Review Summary: Taking all of the elements found on their first album and improving each aspect with accurate precision, Degeneraterra is proof of a band looking to make their mark.
After riding the waves of obscurity for some time, Eidola have finally made their defining mark with the release of their sophomore album “Degeneraterra”. Newly signed to Dance Gavin Dance guitarist Will Swan’s record label, Eidola have taken everything they’ve learned on previous musical ventures and wrapped it up in a package that far exceeds previous attempts.
Right off the bat, frontman Andrew Well’s improvement in the vocal abilities he implements throughout the album stand out as an exceptional highlight. On tracks such as “Humble Ledger” and “The Great Deception of Marquis Marchosias”, he proves that he is just as capable of writing and performing melodies that are reserved as he is more determined and heavier sections. While his higher register on their previous album came out as strained, he shows much more control this time around too and knows exactly when to use it (as opposed to many other vocalists in the genre). The only complaint that I can find regarding his efforts on the album are the sometimes weaker backing melodies he uses on tracks such as “Omni: First Temple”.
Talking about vocalist Andrew Well’s talents, one other important aspect of the album are his lyrical themes that revolve around concepts of religion and philosophy, amongst other things. Carefully crafted to display a polarity of subjects throughout, each song is written with the overall scope of the album in mind as well as its own individual place in that story. One of my favorite examples of this is the first and last song on the album that are structured with the same lyrical stanzas, but opposite motifs regarding Angels and Demons. This is further demonstrated in the song titles whose English meanings are interpreted as “Hierarchy of Deamons” and “Book of Angels”.
While I can go on for some time about Andrew Well’s wide reaching vocal/written abilities, it’s the instrumentals that really create the foundation and set the course for this album. Holding strong to their more progressive roots, Eidola generally forgo choruses in place of longer song structures that start at one place and end up somewhere completely different. It’s the journey from beginning to end though that really keeps listeners, such as myself, interested as they display a strong use of dynamics throughout the albums 13 tracks. “Omega: Third Temple” is one song in particular that exemplifies this behavior. Branching off at one point from subdued vocals behind scattered guitar notes, the song goes through several stylistic changes until it reaches a climax that relies heavily on tremolo guitar to create a truly grandiose moment. It's parts like this that truly define some of the best aspects of the album. The only instrumental drawbacks found throughout Eidola’s sophomore release are sections that go on slightly longer than necessary or aren’t quite as interesting as other parts of the track. Considering that each song has more than enough unique and well-written parts scattered throughout though, I thankfully find it’s something usually pretty easy to ignore.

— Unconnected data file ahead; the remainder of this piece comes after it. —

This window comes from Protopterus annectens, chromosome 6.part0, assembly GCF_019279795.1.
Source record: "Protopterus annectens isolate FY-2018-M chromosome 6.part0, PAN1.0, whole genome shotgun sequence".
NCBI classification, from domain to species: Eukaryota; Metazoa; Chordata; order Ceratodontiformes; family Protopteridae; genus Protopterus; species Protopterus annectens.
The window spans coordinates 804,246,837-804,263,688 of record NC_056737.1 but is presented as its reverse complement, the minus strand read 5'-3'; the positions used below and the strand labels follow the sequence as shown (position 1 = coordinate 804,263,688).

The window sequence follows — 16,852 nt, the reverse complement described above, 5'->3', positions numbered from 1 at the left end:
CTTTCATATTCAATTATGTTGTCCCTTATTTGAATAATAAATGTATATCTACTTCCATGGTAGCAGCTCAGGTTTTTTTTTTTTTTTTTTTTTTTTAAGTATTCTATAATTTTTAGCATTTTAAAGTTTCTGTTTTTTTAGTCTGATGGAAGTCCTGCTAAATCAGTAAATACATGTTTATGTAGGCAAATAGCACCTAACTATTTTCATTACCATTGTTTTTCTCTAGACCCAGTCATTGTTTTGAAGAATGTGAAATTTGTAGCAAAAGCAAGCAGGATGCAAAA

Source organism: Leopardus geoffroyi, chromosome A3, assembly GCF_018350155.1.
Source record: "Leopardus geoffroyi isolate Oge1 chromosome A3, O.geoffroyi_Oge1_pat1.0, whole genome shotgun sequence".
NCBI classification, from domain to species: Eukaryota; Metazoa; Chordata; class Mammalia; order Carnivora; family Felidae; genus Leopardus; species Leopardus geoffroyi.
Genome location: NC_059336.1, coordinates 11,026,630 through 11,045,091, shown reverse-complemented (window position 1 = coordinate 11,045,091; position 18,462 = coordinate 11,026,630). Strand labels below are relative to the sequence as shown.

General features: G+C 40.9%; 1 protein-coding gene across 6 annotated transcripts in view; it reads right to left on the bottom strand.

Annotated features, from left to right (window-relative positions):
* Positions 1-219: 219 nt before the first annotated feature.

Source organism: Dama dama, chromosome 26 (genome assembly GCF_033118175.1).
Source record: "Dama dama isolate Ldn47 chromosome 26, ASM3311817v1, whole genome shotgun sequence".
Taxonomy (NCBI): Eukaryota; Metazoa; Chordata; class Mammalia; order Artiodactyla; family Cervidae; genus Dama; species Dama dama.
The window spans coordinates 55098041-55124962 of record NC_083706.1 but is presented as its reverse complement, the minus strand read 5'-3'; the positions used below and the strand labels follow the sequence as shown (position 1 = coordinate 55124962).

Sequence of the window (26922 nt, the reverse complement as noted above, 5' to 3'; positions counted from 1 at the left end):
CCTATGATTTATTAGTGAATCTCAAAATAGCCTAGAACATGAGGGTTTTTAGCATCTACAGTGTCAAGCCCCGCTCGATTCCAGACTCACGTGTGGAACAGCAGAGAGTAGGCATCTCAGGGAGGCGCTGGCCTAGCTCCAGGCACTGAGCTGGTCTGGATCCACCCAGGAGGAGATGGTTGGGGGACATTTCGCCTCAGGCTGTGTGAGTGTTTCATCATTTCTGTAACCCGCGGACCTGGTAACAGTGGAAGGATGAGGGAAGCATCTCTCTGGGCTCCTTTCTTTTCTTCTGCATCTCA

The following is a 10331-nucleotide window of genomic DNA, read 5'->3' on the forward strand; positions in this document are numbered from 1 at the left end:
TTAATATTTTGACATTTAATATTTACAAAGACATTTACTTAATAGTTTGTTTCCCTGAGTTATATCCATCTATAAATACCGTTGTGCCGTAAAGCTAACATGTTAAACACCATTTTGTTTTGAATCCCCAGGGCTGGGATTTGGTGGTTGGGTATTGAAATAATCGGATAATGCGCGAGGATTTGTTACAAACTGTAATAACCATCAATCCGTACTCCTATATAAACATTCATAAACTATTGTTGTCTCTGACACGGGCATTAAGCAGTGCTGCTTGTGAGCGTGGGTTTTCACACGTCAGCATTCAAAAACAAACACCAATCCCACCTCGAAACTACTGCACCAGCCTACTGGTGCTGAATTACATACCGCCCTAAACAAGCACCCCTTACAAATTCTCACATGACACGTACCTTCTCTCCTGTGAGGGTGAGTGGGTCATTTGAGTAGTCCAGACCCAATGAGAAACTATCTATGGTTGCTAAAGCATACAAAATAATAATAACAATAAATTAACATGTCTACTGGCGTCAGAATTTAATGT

Although Eidola experiences some missteps here and there, Degeneraterra is truly a piece of work worthy of all the time and effort that no doubt went into making it. Even as an album whose sum comes across as greater than the individual work of its parts, I find every song to be an engaging piece that holds my interest throughout their extended track times that can lead up to six minutes in length. Considering the recent large influx of bands flocking to write in their genre commonly known as swancore, Eidola also does an incredible job of embracing some of their peer’s tendencies while still maintaining a unique identity of their own. In addition to this, the band also excels at drawing in inspiration from a wide range of other bands outside their scene, such as Tool, to diversify their sound. This is one key element that really sets their music apart from other bands who fall prey to the habit of drawing in ideas from only the immediate bands surrounding them. It’s these aspects and more that really come together to make Degeneraterra the unique and well written album it is. While I unfortunately can’t give it a perfect score, I feel like it sits pretty well at a 3.8 and displays a lot of qualities that are evident of a band that will only get better with time.
First off, thanks to anyone that took the time to read this! I’ve recently been trying to get back into some older artistic hobbies of mine which lead me to writing this review. Unfortunately I haven’t done much writing in quite awhile, but I think this turned out well and hopefully did some justice to the amazing album that Degeneraterra is. That being said, any comments or criticism for future reviews would definitely be welcomed. On a side note, this review is also written in the perspective of taking place right around the time that the album was released. Considering that no reviews for this album have been posted up to this point on here, it just made more sense for me to write in that perspective.